Sunday, April 22, 2012

"Frustrated with the loss of the sacred"

At Modern Reformation Shane Rosenthal describes his unsatisfying journey through a variety of Evangelical churches. His family now worships with an Orthodox Presbyterian congregation, but they make occasional excursions elsewhere:
...[M]y wife and I decided some time ago to regularly introduce our four children to other kinds of churches so they know what's going on outside their own walls. We have visited all kinds of places: Catholic, Baptist, Lutheran, Pentecostal, and various evangelical megachurches. We do this about once a year, and it always makes for great discussion afterwards. On one occasion I asked, "So, what was the first thing you noticed when you walked into the church?" "Well," replied one of our kids, "it sorta reminded me of a movie theatre." "It was loud," replied another. I still find both of these answers fascinating and provocative.

Last year we visited a church that had three huge mega-screens featuring music videos and advertisements for various things before the service began. Along the right side and back of this expansive worship center people were selling CDs, books, T-shirts, and cappuccino, all in the same room. The pastor was absent and did all of his announcements via video screen. The visiting preacher he introduced told numerous jokes and actually preached a sermon, not on a particular text of the Bible but on the subject of his latest book. And at the end of his message, he actually pleaded with us to "go to the back and take a look at the book!" Yep, it was a book tour.

When the message was over, we were forced to watch a fifteen-minute professionally produced infomercial about the virtues of tithing. "There was one month when we stopped giving to the church for one reason or the other," the woman on screen was saying, "and it was right around that time when the transmission on our truck gave out." She went on to explain that God does not exactly punish us for failing to tithe, but that we do step out of his "circle of protection" when we go against his will. This video was followed up by, you guessed it, the offering basket.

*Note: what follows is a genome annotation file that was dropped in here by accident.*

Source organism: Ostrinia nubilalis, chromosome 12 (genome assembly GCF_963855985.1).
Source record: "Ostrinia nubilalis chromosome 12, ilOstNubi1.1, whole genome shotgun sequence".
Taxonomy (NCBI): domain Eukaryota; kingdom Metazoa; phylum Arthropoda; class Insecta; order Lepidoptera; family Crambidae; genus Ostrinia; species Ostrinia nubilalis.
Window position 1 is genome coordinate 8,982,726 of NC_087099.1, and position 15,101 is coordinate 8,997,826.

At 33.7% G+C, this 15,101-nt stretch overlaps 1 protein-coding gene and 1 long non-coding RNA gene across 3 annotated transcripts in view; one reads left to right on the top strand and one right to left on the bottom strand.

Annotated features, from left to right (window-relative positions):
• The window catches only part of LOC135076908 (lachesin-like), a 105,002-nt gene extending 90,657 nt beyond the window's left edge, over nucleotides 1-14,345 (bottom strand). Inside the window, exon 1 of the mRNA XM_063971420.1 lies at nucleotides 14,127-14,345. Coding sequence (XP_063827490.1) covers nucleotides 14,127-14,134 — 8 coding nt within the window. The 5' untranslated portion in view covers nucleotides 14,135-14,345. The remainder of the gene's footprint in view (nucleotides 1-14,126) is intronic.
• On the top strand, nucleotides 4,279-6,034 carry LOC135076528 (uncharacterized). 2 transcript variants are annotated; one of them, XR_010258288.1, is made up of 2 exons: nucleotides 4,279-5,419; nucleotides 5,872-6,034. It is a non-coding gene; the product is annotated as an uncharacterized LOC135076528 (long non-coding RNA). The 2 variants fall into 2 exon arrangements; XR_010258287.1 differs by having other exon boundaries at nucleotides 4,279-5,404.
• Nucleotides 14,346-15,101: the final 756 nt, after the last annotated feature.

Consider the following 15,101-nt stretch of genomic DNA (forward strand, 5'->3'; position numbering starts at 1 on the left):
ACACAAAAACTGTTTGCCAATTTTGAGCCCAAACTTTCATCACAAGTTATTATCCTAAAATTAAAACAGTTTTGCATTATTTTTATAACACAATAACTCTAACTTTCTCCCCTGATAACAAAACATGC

We did recognize the concluding hymn. Though it was set to a contemporary beat that caused many to stand up and sway (in fact, the same rhythmic motion that's the origin of the phrase "rock 'n roll"), we soon realized they were singing "Amazing Grace." Unfortunately, after the first verse, the congregation began repeating the words "Praise God" over and over in a kind of mantra, yet still to the tune of Newton's famous hymn. I guess the original hymn was simply too wordy.

Later that evening our family discussed the trivialization of God that we witnessed there, the lack of depth, the absence of the sacraments, and the commercialization of worship. More importantly, we noticed an alarming chumminess with which these people approached God. Sin wasn't mentioned nor our need for a mediator. Rather, Jesus, if he was presented at all, was there to help us get through life's difficulties and challenges: "He can touch your life right now; all you have to do is ask him and he'll be there for you."

After describing some of my experiences at this particular megachurch on the White Horse Blog, one commenter by the name of Jim posted the following response:
I've seen things similar to this in the evangelical world for years. That's why I started attending Catholic, Lutheran, and Anglican services. I'm still trying to decide which denomination I will join. In these churches, I feel more of a reverence toward God. Although my theology is still closest to Billy Graham, I'm sick and tired of the evangelical world treating Jesus like a high school buddy that one would goof off and watch football with...with a few Bud Lights handy.
Jim's response is not unusual. Though his theology is evangelical, he has become so frustrated with the loss of the sacred that he has begun looking elsewhere, including the world of Catholicism. I'm a convinced Protestant who is passionate about salvation by grace alone, through faith alone on account of the work of Christ alone. And for various theological reasons, I would not encourage unsatisfied evangelicals to wander into Roman territory. Nevertheless, I will be the first to admit that many Catholic churches are closer to the kingdom than the type of megachurch I described. .... [more]
Modern Reformation - Abandoning Evangelicalism?

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